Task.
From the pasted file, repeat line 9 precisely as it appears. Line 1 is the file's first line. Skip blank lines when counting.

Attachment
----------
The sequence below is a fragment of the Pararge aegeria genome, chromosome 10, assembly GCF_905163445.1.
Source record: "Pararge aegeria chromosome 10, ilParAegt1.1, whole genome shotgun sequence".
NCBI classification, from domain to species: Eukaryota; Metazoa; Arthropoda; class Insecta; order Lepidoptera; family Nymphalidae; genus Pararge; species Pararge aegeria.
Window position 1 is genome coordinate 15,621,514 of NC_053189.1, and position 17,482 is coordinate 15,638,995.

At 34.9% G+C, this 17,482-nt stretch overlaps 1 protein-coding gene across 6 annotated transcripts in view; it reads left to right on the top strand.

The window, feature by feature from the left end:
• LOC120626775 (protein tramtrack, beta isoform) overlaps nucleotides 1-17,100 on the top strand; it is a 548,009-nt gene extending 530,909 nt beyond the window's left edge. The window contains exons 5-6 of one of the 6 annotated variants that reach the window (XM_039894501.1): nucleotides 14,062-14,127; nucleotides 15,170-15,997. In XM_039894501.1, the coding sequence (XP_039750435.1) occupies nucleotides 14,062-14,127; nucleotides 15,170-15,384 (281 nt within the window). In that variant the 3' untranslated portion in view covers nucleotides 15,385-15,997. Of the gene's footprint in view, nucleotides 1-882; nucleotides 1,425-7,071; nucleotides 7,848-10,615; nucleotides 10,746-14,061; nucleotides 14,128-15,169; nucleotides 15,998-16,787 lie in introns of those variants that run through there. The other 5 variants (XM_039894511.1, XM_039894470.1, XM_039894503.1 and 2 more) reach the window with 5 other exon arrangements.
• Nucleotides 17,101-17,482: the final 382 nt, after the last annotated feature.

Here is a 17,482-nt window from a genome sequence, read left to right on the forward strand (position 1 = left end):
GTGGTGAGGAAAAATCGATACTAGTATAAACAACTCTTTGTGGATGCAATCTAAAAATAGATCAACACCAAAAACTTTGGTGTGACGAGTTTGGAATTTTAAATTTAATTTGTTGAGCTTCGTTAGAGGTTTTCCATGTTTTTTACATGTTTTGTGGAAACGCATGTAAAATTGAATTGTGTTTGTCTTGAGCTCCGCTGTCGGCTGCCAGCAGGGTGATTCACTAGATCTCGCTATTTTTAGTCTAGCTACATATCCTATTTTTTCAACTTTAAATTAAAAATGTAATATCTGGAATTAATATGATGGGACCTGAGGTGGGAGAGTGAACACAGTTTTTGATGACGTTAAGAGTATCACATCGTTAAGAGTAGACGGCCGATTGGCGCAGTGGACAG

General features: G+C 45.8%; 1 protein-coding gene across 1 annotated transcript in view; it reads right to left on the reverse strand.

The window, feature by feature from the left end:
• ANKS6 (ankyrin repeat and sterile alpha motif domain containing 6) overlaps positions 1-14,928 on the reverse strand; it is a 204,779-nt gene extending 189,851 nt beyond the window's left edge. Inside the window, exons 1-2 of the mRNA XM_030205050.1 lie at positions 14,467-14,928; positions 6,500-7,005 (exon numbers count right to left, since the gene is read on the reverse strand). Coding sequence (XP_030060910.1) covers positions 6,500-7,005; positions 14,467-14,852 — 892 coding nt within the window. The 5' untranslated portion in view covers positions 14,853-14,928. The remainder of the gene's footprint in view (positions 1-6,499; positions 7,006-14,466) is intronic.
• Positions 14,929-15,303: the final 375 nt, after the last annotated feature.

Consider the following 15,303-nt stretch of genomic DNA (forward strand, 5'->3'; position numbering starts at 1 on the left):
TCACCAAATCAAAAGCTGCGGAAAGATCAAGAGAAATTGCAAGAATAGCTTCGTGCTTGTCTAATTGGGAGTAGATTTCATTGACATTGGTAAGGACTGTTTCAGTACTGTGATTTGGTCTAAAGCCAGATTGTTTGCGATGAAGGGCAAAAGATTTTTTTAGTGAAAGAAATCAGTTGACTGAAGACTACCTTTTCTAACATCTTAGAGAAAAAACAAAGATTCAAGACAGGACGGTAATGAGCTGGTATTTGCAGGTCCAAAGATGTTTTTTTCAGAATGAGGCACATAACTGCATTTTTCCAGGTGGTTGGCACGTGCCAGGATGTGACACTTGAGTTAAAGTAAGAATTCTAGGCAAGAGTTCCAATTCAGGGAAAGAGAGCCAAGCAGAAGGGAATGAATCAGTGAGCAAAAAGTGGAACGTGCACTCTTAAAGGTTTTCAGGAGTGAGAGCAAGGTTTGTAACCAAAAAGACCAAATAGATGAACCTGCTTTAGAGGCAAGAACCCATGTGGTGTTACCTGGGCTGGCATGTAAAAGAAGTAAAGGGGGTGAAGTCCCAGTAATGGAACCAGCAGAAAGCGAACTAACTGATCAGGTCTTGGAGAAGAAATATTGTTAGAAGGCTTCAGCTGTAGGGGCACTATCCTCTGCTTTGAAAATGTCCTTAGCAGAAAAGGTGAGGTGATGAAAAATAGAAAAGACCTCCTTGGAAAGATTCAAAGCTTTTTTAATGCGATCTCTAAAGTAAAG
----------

Here is a 17,482-nt window from a genome sequence, read left to right on the forward strand (position 1 = left end):